Marksville Louisiana hotels LA USA (c) DJT 2002

Marksville Louisiana Hotels

Travel Advice and Haunted Places / Hotels in Marksville LA USA

Marksville LA hotels. Search for hotels in Marksville Louisiana United States of America. Sights, attractions, wildlife, national and state parks and/or forests of Louisiana. Hints and tips for holidaymakers or business travellers. Weird tales, monsters, ghosts, hauntings, scary stories, legends, folklore and myths of Louisiana.

  • Reserve hotel rooms in America via this website   Marksville Louisiana USA Hotels.   Marksville LA Hotels USA.
  • Today's Camelopard Tip

    We wish you an enjoyable stay at your chosen Marksville Louisiana hotel. Seasoned travellers will become acquainted with the famous hotels in their destinations. The Grand Hyatt Macau, the Palace of the Lost City at Sun City in South Africa, the Imperial Hotel in Delhi, the Venetian Macao Resort Hotel in Macau, the New Stanley Hotel in Nairobi, the Hotel del Coronado in San Diego and the Four Seasons Hotel Macao Cotai Strip in Macau. are some of the world's most famous hotels.

    Birds, Mammals, Reptiles and other Wildlife / Fauna of Louisiana

    Coyotes, turkey vultures, white-tailed deer, rabbits, barred owls, red cornsnakes, minks, Louisiana black bears, ospreys, bald eagles, armadillos, kingsnakes, great white egrets, Eastern diamondback rattlesnakes, a few cougars, wild turkeys, alligator snapping turtles, great blue herons, green sea turtles, great egrets, cottonmouths, Mississippi diamondback terrapins, Kemp's ridley turtles, Eastern tiger salamanders, coal skinks, loggerhead turtles, brown pelicans, gray squirrels, Gulf Coast waterdogs, common snapping turtles, American black vultures, dwarf salamanders, gopher tortoises, skunks, hawksbill turtles, muskrats, bobcats, rainbow snakes, broad-headed skinks, Carolina anoles (sometimes called American chamaeleons), mud snakes, Southern red-backed salamanders, Eastern coral snakes (sometimes called American cobras or candy sticks), mallards, tan racers, beavers, Eastern yellowbelly racers, leatherback turtles, raccoons, American alligators, pit vipers, Texas coral snakes, opossums, slender glass lizards, American green tree frogs, western pigmy rattlesnakes, razor-backed musk turtles, buttermilk racers, three-toed amphiumas, fox squirrels, northern scarlet snakes and red-cockaded woodpeckers are among the wild animals of Louisiana.

    Legends, Monsters, Scary Stories, Myths, Folklore and Ghosts in Louisiana

    Invisible ghosts in the Spanish Moon (its website describes itself as a student music dive) in Baton Rouge; the ghosts of a black man and a white woman called Addie at the Susie Plantation in Centerville; the phantom bride seen running near the Parlange Plantation House, Baton Rouge; rougarous / lougarous (the local werewolves or loups-garous); phantom celebrations said to take place in the New Orleans Courtyard Hotel; tales of the New Orleans Pharmacy Museum, where Louis Joseph Dufilho, Jr opened the first licensed pharmacy in the USA and where Dr James Dupas, whose ghost haunts the premises, was rumoured to have practised Voodoo and to have performed experiments on pregnant slaves; the paradise of the Native American Chatas people that existed (perhaps it still does) beneath the waters of Bayou Lacombe; the ghosts of former owners haunting the Destrehan Plantation, Destrehan, where construction of the mansion began in the eighteenth century; the ghosts of a man, a boy and a girl in the San Francisco Plantation House, Reserve; the phantom little girl in a blue dress that haunts the mansion of the Houmas House Plantation, Donaldsonville; psychic readings and the ghost of an octoroon lady in the Bottom of the Cup Tea Room, New Orleans; the vampires that slept, by day, in caskets on the third floor of the Old Ursuline Convent (now a museum), before their nightly predations upon the residents of the French Quarter of New Orleans; the spectral Madame said to haunt the bar of the Prince Conti Hotel in New Orleans; the ghost of a janitor that haunts the Presbytère in New Orleans; ghosts of Spanish soldiers that are said to haunt Le Richelieu in the French Quarter, a hotel built on the site of their execution, in New Orleans; and unexplained phenomena at the Old State Penitentiary in Baton Rouge, are among the true ghost stories, myths and legends of Louisiana.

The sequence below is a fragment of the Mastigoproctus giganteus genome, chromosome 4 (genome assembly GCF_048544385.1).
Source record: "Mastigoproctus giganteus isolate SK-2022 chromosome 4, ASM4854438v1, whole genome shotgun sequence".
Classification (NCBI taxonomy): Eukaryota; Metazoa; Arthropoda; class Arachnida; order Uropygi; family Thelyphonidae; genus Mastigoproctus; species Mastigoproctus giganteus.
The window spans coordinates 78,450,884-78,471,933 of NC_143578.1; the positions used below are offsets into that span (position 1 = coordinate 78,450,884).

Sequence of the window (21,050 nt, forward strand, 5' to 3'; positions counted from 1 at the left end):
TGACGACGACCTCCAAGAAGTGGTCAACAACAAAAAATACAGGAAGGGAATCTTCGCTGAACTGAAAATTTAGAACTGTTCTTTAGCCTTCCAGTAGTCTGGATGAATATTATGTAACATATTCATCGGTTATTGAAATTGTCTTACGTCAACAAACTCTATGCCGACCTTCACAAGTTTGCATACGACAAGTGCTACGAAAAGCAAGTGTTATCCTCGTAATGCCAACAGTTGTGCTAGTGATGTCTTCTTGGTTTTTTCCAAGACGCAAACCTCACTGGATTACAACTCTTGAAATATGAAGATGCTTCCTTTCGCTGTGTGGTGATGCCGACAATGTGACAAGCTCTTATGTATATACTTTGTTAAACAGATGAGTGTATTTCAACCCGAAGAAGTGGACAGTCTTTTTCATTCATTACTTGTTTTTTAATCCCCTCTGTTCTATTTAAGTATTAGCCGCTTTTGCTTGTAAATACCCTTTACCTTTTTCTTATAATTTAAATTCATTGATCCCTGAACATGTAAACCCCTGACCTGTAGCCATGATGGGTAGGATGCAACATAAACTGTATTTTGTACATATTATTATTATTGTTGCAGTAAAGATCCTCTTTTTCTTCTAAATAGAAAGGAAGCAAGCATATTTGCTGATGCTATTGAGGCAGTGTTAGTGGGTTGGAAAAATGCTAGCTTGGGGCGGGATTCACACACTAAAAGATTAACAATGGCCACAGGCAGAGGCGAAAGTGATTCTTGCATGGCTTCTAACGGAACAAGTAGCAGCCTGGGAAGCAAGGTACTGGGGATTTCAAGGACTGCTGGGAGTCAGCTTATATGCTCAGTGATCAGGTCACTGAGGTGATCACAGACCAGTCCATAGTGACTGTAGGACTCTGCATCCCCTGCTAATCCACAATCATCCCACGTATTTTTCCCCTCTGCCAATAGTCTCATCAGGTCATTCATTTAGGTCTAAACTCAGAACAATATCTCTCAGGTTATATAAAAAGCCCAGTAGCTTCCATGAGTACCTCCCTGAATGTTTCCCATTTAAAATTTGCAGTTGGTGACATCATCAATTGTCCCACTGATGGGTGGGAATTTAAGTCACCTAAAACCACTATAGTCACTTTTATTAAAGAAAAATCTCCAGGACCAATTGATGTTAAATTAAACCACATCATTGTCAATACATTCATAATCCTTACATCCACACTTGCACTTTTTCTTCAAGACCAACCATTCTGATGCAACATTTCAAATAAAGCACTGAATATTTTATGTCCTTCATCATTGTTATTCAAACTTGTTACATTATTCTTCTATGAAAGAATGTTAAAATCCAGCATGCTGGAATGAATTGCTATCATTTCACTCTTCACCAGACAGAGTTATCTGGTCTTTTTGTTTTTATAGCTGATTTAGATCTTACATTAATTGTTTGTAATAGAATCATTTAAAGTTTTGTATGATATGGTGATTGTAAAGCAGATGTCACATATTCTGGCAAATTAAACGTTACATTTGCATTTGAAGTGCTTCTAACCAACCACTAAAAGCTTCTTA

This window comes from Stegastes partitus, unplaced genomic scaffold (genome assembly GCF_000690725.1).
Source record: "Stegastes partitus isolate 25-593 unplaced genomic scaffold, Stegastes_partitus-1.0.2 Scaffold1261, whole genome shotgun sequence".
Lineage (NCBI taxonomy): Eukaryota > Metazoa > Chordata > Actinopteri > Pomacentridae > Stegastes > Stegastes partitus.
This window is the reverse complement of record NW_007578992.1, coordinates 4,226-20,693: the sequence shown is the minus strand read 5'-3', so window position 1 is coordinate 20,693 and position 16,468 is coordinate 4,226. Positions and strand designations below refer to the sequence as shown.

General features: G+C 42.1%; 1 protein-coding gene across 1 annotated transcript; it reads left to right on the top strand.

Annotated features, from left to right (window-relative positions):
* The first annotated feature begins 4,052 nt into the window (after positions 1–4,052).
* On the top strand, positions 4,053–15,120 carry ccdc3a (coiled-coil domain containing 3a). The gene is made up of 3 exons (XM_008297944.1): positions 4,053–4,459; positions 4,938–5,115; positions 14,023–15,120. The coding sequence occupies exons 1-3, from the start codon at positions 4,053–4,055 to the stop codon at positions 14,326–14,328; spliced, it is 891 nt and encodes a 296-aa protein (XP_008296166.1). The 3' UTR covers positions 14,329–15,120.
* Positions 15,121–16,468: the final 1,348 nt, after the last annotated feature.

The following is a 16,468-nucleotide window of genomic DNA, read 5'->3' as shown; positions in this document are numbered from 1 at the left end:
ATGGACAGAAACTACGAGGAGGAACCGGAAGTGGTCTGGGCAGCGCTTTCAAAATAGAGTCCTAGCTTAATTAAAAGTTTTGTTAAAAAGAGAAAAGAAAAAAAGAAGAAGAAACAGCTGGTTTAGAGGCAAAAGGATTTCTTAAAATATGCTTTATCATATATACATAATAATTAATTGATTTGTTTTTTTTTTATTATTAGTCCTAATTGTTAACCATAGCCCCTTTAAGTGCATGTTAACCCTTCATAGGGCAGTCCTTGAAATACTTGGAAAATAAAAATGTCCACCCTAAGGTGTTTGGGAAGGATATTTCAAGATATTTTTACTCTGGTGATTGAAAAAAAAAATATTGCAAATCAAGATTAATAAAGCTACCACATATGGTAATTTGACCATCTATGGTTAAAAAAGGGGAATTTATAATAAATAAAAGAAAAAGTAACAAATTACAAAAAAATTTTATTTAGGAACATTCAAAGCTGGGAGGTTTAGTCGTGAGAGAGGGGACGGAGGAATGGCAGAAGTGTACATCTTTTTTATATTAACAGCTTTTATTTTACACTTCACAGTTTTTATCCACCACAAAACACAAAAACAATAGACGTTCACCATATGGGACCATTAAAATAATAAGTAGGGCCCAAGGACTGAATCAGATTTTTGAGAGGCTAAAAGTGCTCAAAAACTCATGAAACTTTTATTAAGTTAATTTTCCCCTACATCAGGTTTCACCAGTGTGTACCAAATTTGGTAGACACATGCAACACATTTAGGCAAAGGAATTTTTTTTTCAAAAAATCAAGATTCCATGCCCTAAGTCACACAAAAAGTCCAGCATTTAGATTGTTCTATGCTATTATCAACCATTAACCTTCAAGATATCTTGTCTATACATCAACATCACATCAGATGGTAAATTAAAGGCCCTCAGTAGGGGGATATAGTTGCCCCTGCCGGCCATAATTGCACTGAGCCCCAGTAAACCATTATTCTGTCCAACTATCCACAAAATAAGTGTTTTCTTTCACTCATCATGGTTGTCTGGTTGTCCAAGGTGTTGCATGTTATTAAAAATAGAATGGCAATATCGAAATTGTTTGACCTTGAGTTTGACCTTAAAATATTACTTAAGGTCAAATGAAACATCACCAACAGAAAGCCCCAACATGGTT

Civil War ghosts at the Buena Vista plantation, Gloster; a mischievious young man who appears at the windows on any floor, a lost teenager and a middle-aged couple, among the ghosts of the historic Le Pavillon Hotel in New Orleans; the yellow fever victims that are said to haunt the Andrew Jackson Hotel French Quarter in New Orleans; the ghosts of a man and a woman at the Ormond Plantation, Destrehan; the table set for the ghost of Pierre Antoine Lepardi Jourdan, a former owner of the property, in Muriel's Jackson Square Restaurant, New Orleans; the ghosts of Antoine Alciatore and others haunting the historic Antoine's Restaurant, which has served Creole cuisine in New Orleans since 1840; the phantom Civil War coachman who still haunts the drive of the Nottoway Plantation, White Castle, where he was killed while helping passengers to safety during an engagement between the opposing forces; the phantom Confederate soldiers and "working girls" said to haunt the Dauphine Orleans Hotel in New Orleans; phantoms of an angry slave and a weeping woman at the Myrtles Plantation in St Francisville; ghostly parties, as well as a bath that fills without human assistance, in The Lookout Inn, New Orleans; the crow possessed by the spirit of Voodoo priestess Marie Laveau, that watches over the Greek revival style Laveau-Glapion tomb, in St Louis Cemetery No 1, New Orleans; the emerald-headed King Snake, a god to Native Americans, which dwells in a crystal cave in the Caribbean but sometimes emerges with a light display that can be seen from far away; ghostly cows at the Oak Manor Cow Graveyard, Houma; ghostly celebrations hosted by the buccaneer Jean Lafitte in the Old Absinthe House, New Orleans; the little ghost girl who still searches for her grandmother, as well as spectral music, in the Place D'Armes Hotel, New Orleans; and the vampire in 19th century attire that stalks the French Quarter of New Orleans in search of female victims, are other legendary tales of ghosts and haunted places in Louisiana.